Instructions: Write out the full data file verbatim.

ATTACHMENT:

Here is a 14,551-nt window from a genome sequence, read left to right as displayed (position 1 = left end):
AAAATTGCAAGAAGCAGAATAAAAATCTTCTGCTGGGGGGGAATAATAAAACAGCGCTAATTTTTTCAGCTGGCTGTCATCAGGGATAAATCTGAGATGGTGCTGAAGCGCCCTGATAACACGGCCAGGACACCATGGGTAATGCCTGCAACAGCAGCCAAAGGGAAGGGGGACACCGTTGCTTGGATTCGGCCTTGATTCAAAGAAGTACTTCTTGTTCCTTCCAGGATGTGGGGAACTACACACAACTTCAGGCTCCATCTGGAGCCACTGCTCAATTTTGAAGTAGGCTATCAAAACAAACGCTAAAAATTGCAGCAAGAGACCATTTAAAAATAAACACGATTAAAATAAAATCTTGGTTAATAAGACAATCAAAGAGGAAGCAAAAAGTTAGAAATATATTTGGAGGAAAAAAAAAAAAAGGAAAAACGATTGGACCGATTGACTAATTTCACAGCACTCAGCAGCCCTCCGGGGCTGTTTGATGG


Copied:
Here is a 14,551-nt window from a genome sequence, read left to right as displayed (position 1 = left end):
AAAATTGCAAGAAGCAGAATAAAAATCTTCTGCTGGGGGGGAATAATAAAACAGCGCTAATTTTTTCAGCTGGCTGTCATCAGGGATAAATCTGAGATGGTGCTGAAGCGCCCTGATAACACGGCCAGGACACCATGGGTAATGCCTGCAACAGCAGCCAAAGGGAAGGGGGACACCGTTGCTTGGATTCGGCCTTGATTCAAAGAAGTACTTCTTGTTCCTTCCAGGATGTGGGGAACTACACACAACTTCAGGCTCCATCTGGAGCCACTGCTCAATTTTGAAGTAGGCTATCAAAACAAACGCTAAAAATTGCAGCAAGAGACCATTTAAAAATAAACACGATTAAAATAAAATCTTGGTTAATAAGACAATCAAAGAGGAAGCAAAAAGTTAGAAATATATTTGGAGGAAAAAAAAAAAAAGGAAAAACGATTGGACCGATTGACTAATTTCACAGCACTCAGCAGCCCTCCGGGGCTGTTTGATGG